USA — Commanding troops ‘on the move’ during NIE

WHITE SANDS MISSILE RANGE, N.M. — The Army is eval­u­at­ing the mis­sion com­mand-on-the-move capa­bil­i­ties that allow Sol­diers to com­mu­ni­cate ver­ti­cal­ly and lat­er­al­ly through voice and data in a tac­ti­cal oper­a­tional envi­ron­ment.

Sol­diers from 1st Bat­tal­ion, 35th Infantry Reg­i­ment, 2nd Brigade Com­bat Team, 1st Armored Divi­sion, engage in a sim­u­lat­ed raid using wear­able com­put­er sys­tem and held hand devices dur­ing the Net­work Inte­gra­tion Eval­u­a­tion 12.1 exer­cise at White Sands Mis­sile Range, N.M.
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The test­ing and eval­u­a­tion of the net­work com­po­nents, or tech­nolo­gies and sys­tem capa­bil­i­ties, is occur­ring through a series of semi-annu­al net­work inte­gra­tion eval­u­a­tion exer­cis­es, at Fort Bliss, Texas, and White Sands Mis­sile Range, N.M.

More than 3,800 Sol­diers from the 2nd Brigade Com­bat Team, 1st Armored Divi­sion, are oper­at­ing both sys­tems under eval­u­a­tion and sys­tems under test and employ­ing them in var­i­ous real­is­tic com­bat sce­nar­ios in oper­a­tional­ly-rel­e­vant ter­rain designed to repli­cate the envi­ron­ment in Afghanistan.

“We have mul­ti­ple tasks out here. We are eval­u­at­ing 15 to 20 rapid-equip­ment-field­ing items, of which some are net­work and some are not, and they are intend­ed to go right into the­ater in Afghanistan and oth­er places,” said Col. Daniel Pin­nell, com­man­der of 2nd BCT, 1st AD.

“On top of that, we have a longer term project to work for the Army, which is this data and voice net­work intend­ed to be field­ed from the indi­vid­ual Sol­dier up through the brigade com­mand post — brigade tac­ti­cal net­work, both voice and data,” Pin­nell said.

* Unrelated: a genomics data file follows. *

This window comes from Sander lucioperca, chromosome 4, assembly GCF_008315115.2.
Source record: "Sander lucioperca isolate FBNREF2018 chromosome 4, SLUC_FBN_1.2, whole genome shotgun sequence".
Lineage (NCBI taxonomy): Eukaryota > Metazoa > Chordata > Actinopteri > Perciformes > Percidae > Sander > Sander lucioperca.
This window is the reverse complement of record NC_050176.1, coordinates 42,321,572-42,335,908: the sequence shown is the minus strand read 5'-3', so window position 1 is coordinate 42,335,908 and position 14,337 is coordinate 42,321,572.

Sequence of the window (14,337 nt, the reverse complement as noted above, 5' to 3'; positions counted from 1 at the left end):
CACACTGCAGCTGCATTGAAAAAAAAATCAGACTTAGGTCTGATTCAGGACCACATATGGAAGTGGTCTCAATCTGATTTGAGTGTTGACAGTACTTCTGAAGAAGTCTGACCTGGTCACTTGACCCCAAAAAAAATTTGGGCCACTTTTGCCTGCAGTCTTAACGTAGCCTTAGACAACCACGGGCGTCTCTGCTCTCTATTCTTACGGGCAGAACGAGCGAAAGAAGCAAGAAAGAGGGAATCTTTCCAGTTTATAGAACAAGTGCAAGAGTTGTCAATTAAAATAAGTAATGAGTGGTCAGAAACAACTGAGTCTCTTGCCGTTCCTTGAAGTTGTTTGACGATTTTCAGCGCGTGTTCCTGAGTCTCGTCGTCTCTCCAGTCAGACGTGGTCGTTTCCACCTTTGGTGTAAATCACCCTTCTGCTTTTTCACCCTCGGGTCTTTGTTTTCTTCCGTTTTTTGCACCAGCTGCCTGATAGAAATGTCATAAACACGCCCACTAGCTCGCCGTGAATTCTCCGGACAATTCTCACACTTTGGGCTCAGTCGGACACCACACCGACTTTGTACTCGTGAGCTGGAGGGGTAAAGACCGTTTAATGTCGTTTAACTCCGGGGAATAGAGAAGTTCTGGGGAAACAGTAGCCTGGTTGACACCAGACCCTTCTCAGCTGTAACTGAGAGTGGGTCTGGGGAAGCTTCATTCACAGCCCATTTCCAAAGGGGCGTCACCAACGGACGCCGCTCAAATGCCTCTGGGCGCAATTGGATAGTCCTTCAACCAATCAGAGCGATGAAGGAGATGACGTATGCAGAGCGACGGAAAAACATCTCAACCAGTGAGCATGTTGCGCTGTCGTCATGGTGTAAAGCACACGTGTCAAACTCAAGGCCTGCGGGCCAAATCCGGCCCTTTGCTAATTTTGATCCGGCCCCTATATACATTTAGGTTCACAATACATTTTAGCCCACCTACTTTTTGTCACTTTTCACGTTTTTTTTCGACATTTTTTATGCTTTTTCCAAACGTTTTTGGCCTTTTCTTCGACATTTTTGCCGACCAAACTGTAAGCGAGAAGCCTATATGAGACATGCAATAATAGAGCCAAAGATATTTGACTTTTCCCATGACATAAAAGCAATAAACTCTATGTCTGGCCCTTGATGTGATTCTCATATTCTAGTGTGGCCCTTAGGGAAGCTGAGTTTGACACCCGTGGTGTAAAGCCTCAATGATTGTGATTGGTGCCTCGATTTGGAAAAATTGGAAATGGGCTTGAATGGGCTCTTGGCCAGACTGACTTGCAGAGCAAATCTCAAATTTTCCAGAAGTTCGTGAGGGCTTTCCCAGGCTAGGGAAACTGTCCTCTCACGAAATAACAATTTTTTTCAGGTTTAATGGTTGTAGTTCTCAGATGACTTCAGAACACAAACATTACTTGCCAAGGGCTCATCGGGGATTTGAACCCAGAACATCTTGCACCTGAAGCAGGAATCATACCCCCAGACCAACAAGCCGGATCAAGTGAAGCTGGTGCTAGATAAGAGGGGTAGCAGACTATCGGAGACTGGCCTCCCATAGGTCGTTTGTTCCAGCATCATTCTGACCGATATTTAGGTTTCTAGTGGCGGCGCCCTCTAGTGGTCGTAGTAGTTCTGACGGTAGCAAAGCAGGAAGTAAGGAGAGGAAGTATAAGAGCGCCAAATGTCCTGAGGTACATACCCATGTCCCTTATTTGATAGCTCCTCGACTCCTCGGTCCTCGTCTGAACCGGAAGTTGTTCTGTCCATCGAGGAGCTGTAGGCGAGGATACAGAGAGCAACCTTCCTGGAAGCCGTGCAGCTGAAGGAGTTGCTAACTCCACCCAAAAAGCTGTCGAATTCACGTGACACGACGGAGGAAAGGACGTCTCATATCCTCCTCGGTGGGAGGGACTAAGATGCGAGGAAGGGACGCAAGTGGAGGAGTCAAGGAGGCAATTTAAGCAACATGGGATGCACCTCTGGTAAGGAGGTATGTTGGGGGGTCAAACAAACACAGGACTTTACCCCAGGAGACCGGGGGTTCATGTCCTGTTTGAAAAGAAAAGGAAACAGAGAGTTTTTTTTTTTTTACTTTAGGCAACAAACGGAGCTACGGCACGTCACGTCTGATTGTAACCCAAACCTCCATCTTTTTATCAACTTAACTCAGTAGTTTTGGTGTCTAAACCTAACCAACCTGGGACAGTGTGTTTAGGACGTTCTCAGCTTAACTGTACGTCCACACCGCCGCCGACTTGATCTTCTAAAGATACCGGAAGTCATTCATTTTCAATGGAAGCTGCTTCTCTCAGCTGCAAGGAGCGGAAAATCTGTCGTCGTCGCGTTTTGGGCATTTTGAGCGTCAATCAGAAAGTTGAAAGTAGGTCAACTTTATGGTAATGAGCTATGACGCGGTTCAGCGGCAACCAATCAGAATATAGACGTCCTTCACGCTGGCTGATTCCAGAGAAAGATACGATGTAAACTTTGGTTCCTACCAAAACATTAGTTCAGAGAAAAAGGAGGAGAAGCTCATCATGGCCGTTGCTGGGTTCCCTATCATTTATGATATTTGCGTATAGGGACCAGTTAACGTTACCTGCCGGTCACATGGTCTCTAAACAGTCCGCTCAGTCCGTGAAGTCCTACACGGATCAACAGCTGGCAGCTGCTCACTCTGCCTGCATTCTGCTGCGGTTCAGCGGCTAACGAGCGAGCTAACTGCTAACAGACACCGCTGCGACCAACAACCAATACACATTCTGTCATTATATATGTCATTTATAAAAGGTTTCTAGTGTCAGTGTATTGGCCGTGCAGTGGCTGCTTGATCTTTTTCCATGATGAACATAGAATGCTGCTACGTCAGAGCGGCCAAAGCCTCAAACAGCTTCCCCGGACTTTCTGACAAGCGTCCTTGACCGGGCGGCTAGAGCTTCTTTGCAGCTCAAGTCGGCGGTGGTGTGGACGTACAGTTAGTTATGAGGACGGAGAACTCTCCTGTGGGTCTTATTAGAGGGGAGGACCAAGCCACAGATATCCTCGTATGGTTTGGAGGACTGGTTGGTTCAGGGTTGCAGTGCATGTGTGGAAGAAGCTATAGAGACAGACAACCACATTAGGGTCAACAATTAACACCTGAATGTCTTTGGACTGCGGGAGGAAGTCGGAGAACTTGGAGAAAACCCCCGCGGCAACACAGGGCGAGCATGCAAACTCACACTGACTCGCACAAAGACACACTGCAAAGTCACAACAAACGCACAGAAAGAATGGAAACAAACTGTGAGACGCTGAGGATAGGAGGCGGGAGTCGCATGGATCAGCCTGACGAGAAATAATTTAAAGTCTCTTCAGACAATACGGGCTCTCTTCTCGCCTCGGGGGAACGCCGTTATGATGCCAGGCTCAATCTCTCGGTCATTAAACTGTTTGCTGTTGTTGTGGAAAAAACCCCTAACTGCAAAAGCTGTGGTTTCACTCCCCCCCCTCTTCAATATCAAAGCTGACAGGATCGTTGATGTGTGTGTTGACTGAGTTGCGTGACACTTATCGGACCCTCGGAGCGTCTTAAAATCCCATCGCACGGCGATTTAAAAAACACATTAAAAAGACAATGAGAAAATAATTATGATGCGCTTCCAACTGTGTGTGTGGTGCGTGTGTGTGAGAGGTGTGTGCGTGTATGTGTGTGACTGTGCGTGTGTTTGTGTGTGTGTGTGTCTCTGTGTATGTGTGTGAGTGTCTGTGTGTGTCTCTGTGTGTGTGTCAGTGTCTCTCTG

The data and voice net­work will oper­ate and meet dif­fer­ent require­ments in dif­fer­ent types of fights, Pin­nell added.

“I may use the same soft­ware or appli­ca­tions on each one of the devices in any type of con­flict or envi­ron­ment, but what I’m ask­ing of it may be com­plete­ly dif­fer­ent,” said Pin­nell.

An exam­ple Pin­nell gave was that of a typ­i­cal major the­ater of war between two near-peer com­peti­tors.

“Cer­tain­ly, in the major com­bat oper­a­tions phas­es of that oper­a­tion, I’m not pay­ing very close atten­tion to per­son­al­i­ties,” he said. “I’m not col­lect­ing bio­met­rics, by and large; I am not doing a lot of detailed pat­tern work on a pop­u­la­tion or an area. I am ene­my focused, for­ma­tion focused.”

“My ques­tions will be dif­fer­ent,” Pin­nel explained. “I’ll still use the same device at the Sol­dier lev­el to help me under­stand where I am, where my peers are, where I am being told the enemy’s been observed, and what he’s up to. But I’m doing it for dif­fer­ent rea­sons, and I’m look­ing at dif­fer­ent cues to help me make my deci­sions on what to do.”

“That’s the same from indi­vid­ual Sol­dier all the way through brigade com­man­der,” he con­tin­ued. “If the data and voice net­work works as intend­ed — if we get the through­put in secu­ri­ty on it and the appli­ca­tions that we’ve envi­sioned — it’s going to be able to meet those needs.”

Two fun­da­men­tal pri­or­i­ties of the cur­rent NIE 12.1 are, first, for com­man­ders to be able to com­mand and con­trol while they’re mov­ing, and, sec­ond, to pull infor­ma­tion out of the net­work and get it to a Sol­dier lev­el, said Brig. Gen. Ran­dal A. Drag­on, com­mand­ing gen­er­al for the Brigade Mod­ern­iza­tion Com­mand, Army Capa­bil­i­ties Inte­gra­tion Cen­ter, under the Army’s Train­ing and Doc­trine Com­mand.